Empty for a reason

So far I have found Option<T> for reference types to be the best way of avoiding null reference exceptions while keeping my code very readable. I use it when parsing strings, retrieving values from dictionaries, getting properties from object via reflection and more. Option<T> allows one to write very clean code without any risk of null reference exceptions. To illustrate this point, consider the following code:

string r = null;
if (someObject != null) {
    var value = someObject.GetPropertyValue<string>("P");
    int i;
    if (value != null && int.TryParse(value, out i)) {
        dict.TryGetValue(i, out r);
    }
}

which, using Option<T> and associated LINQ support can be rewritten as

var r = from o in someObject.AsOption()
        from s in o.GetPropertyValue<string>("P")
        from i in s.ParseAsInt()
        from v in i.Lookup(dict)
        select v;

on the first line we have an empty Option if someObject is null. The first from extracts the actual object if the Option is not empty, the second one retrieves a property value if the property exists and if it is of type string and if the value is not null, then we try to parse the string and get an integer value if the parsing is successful, finally we look up a dictionary and again get a value only if the dictionary holds the key. So all in all we have six different reasons to end up with an empty result. The main goal of Option is to avoid null reference exceptions, but quite often, in particular while debugging, one is actually interested in why the result is empty, is it because the dictionary didn’t contain the key? because the string didn’t represent an integer? etc. As the code stands there is no way of knowing the actual reason without redoing the whole calculation one step at a time, typically by stepping through the code one step at a time.

An empty result is empty for one  reason and only one reason. So the idea is that whenever a step returns an empty option the reason (a string) for returning empty is stored in the option. Here is the implementation of the methods used in the above example, you will see that each time an empty Option is returned, the reason for doing so is specified:

public static Option<T> AsOption<T>(this T value) {
    if (value is ValueType) return new Option<T>(value);
    if ((object)value == null) return Option.Empty<T>("value is null");
    return new Option<T>(value);
}

public static Option<T> AsOption<T>(this T value, string reason) {
    if (value is ValueType) return new Option<T>(value);
    if ((object)value == null) return Option.Empty<T>(reason);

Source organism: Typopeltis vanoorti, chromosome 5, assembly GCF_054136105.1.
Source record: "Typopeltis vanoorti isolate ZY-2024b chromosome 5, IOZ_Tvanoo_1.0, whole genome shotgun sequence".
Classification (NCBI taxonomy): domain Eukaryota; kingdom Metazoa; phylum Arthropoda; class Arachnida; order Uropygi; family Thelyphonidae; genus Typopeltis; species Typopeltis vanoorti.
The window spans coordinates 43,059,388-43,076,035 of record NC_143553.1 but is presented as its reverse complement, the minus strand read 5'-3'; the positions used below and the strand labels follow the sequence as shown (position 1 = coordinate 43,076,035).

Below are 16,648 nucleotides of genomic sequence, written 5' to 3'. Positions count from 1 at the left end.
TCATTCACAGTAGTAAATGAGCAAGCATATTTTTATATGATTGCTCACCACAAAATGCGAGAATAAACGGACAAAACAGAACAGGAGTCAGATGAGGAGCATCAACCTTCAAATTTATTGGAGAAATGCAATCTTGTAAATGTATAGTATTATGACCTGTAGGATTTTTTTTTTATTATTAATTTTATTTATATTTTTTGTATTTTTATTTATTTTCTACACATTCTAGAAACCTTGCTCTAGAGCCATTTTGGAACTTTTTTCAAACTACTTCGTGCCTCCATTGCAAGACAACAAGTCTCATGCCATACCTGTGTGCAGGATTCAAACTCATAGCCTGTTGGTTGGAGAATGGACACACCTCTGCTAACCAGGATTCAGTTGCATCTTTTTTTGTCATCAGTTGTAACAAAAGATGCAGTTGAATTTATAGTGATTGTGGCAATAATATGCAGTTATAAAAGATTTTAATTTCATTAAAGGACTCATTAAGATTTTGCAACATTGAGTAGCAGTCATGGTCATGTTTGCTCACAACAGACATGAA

return new Option<T>(value);
}

public static Option<R> GetPropertyValue<R>(this object value, string propertyName) {
    return from v in value.AsOption()
           from pi in v.GetPropertyInfo(propertyName)
           from cast in pi.GetValue(v).AsOption().As<R>()
           select cast;
}

public static Option<PropertyInfo> GetPropertyInfo<T>(this T value, string propertyName) {
    return from v in value.AsOption()
           from p in v.GetType()
                      .GetProperty(propertyName)
                      .AsOption("Property " + propertyName + " not found in " + v.GetType().Name)
           select p;
}

public Option<R> As<R>() {
    return this.HasValue && value is R
        ? ((R)(object)value).AsOption()
        : Option.Empty<R>("Cannot cast " + typeof(T).Name + " to " + typeof(R).Name);
}

public static Option<int> ParseAsInt(this string source) {
    int value;
    return int.TryParse(source, out value)
        ? value.AsOption()
        : Option.Empty<int>("Input string cannot be parsed:" + source);
}

public static IOption<V> Lookup<K, V>(this K key, Dictionary<K,V> dict) {
    V value;
    return dict.TryGetValue(key, out value)
        ? new Option<V>(value)
        : Option.Empty<V>("Key not found:" + key.ToString());
}

So now, if the result of our query is empty, we can retrieve the reason for it being empty from the Option instance in the form of a string. Note that this was achieved without making a single modification to our code.

Let’s now have a look at how the other version of the code would have to be modified to achieve the same thing:

string reason = "null someObject";
string r = null;
if (someObject != null){
    reason = "Unable to retrieve property P in " + someObject.GetType().Name;
    var value = someObject.GetPropertyValue<string>("P").Value;
    int i;
    if (value != null) {
        reason = "Unable to parse " + value + " to an int";
        if (int.TryParse(value, out i)){
            reason = "Key not found:" + i.ToString();
            dict.TryGetValue(i, out r);
        }
    }
}

where I have avoided using else branches to keep the code compact and slightly more readable, but clearly there is no contest between the two versions.

So far I have found this useful mostly for logging and debugging purposes. But I wonder whether a strongly typed version of this could be used for other purposes…

Debugger embedding

When one’s program crashes it can sometimes be difficult to find the matching symbols, source code and get hold of a debugger. One way to partially solve this problem is to copy your source code on a share and built against it, so that the source is always available from anywhere, but you will still have to get hold of your symbol files and find a debugger. The solution I came up with is a bit more extreme: package together the binaries, symbols, source code and the debugger! If the package can be organize so that at you can jump into the debugger any time without having to install anything would be even better. So let me demonstrate one way of doing this.
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